Around the 17th century, when printers had so many vowels to use per page of text, they began replacing vowels with apostrophes.

    Late 18th century, contractions began losing favor in formal writing, though they remained prevalent in speech.

    The term contractions can refer to abbreviations of word combinations, such as “don’t” for “donn’t,” or “isn’T” for unison.”

    Photo by Aaron Burden on Unsplash

    Contractions are an appendix. Sometimes they get in the way, sometimes they can function perfectly, and sometimes it is necessary to remove them to make things run smoothly!

    It is common practice for people to avoid using contractions in formal writing. Using contractions on scholarly works, resumes, essays, or publications, is believed to weaken statements or make it seem too casual.

    In professional writing, contractions may enhance the overall style and format of the text.

    Your decision for whether or not to use contractions in formal writing depends on the format and expectations you set in that format.

    Typically, scholarly writing, resumes or cover letters require formal voice. While those who write blog posts or personal essays require fewer formal words. Using contractions on blog posts, personal essays or any other writing is acceptable.

    Using contractions on resumes, cover letters or other professional materials is not considered acceptable in formal writing.

    • When using an idiom that already contains a contraction (removing the contraction would likely dull the simplicity of the idiom).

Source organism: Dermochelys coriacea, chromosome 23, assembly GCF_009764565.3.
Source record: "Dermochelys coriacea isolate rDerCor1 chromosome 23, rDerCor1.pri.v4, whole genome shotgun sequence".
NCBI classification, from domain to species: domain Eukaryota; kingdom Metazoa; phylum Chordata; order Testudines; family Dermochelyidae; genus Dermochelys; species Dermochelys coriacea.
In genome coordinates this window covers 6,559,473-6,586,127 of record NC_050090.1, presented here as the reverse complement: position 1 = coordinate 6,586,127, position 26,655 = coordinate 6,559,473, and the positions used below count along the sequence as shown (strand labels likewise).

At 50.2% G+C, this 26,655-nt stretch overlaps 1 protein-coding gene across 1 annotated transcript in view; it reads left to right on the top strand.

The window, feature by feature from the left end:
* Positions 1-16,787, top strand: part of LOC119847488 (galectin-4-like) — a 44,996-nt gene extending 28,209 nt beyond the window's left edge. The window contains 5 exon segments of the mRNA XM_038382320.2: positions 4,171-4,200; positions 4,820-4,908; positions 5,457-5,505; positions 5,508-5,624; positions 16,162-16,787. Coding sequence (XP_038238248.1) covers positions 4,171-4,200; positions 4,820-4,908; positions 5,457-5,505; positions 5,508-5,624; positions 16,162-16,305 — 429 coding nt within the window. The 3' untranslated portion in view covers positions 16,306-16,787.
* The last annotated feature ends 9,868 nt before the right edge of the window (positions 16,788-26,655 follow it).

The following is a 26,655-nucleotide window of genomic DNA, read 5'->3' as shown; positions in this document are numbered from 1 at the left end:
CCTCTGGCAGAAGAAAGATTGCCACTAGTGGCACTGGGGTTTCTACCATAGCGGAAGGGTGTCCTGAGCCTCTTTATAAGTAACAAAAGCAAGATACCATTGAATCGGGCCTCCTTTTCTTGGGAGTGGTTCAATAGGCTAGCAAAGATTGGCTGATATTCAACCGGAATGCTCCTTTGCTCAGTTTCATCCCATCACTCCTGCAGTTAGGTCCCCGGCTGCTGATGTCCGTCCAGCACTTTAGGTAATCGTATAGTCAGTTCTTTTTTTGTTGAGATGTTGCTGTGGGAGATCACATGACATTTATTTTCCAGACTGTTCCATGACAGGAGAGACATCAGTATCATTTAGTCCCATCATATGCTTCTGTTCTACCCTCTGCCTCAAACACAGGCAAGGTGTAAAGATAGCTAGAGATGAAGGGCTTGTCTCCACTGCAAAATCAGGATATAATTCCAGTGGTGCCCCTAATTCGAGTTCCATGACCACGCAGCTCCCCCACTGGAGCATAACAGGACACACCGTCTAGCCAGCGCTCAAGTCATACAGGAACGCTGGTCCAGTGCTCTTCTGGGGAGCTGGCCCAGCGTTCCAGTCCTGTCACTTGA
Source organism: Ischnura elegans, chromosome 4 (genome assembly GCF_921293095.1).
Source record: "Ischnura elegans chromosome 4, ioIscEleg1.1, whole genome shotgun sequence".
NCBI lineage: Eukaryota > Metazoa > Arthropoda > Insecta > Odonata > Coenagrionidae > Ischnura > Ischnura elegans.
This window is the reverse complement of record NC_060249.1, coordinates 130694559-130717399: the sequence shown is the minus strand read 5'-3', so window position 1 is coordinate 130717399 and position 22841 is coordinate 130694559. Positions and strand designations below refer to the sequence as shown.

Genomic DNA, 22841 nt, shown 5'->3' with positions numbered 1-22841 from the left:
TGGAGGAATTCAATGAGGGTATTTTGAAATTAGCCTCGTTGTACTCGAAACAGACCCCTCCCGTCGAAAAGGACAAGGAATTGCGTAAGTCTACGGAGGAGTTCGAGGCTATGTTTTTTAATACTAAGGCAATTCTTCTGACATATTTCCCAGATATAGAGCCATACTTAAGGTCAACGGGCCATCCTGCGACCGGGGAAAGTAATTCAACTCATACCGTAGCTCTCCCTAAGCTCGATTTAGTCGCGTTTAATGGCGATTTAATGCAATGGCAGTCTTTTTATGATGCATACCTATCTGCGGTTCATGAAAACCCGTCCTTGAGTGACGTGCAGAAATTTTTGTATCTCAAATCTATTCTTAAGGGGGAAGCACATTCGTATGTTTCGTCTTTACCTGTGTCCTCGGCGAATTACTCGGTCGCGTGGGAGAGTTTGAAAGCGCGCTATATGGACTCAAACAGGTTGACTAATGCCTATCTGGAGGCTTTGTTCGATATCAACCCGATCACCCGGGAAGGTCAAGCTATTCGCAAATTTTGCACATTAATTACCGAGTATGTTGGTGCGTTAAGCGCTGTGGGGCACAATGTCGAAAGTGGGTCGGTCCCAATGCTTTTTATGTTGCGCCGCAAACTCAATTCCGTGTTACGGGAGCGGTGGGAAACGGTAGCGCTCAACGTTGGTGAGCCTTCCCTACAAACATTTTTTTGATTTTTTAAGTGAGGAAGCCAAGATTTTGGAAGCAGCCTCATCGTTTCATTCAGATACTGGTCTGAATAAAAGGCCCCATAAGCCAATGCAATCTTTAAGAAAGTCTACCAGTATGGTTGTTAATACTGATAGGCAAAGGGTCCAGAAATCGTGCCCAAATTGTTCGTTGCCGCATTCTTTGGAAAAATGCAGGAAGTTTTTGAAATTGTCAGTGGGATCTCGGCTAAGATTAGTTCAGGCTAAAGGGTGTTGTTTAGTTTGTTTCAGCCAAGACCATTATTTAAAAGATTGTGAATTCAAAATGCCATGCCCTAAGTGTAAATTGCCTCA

• When you want to adopt a conversational tone, contractions are the way to go. If your professional writing sounds strange without any contractions, please use them. On the other hand, if the writing sounds too relaxed with all those contractions, then consider taking some out.
    • For short stories, it would seem more natural to use a phrase like “Don’t you have it?” than “Do you not have it.” This technique has been used in marketing for decades to communicate effectively with customers. It’s like McDonald’s slogan, “I’m loving it,” to “I am loving it.
    • However, there is no real rule governing what contractions should be allowed and when not allowed.

    For instance, some people would suggest that writers replace the contraction with the two-word version to help maintain formal tone and tone.

    In reality, contractions are used in real life, and they may make the text feel inauthentic and forced. Ultimately, it depends on the voice you are trying to convey and the tone of your writing.

    • Could’ve/would’ve or should’ve: this can make writing awkward, and writing out sounds the same as the contraction, so use the two-word version.
    • When using contractions in formal essays, professional reports, and other scholarly writing, it is recommended that writers refrain from contractions.
    • If you know your professor is old school loves, err on the side of caution by keeping your language formal.
    • You might use contractions when you write to judges requesting leniency in sentencing, as it is an example from MLA.

    Can we use contractions in APA? Yes. You should use them for style and tone. As with everything in writing, audience and context are vital. Whatever you choose, take into account your tone, audience, and purpose carefully.

    Contractions in APA, APS, and Chicago are acceptable, but avoid them in other styles and subjects. If you have no idea what style you’re writing in, always check with your professor.

    Can you use Contractions in APA

    Pam is an expert grammarian with years of experience teaching English, writing and ESL Grammar courses at the university level. She is enamored with all things language and fascinated with how we use words to shape our world.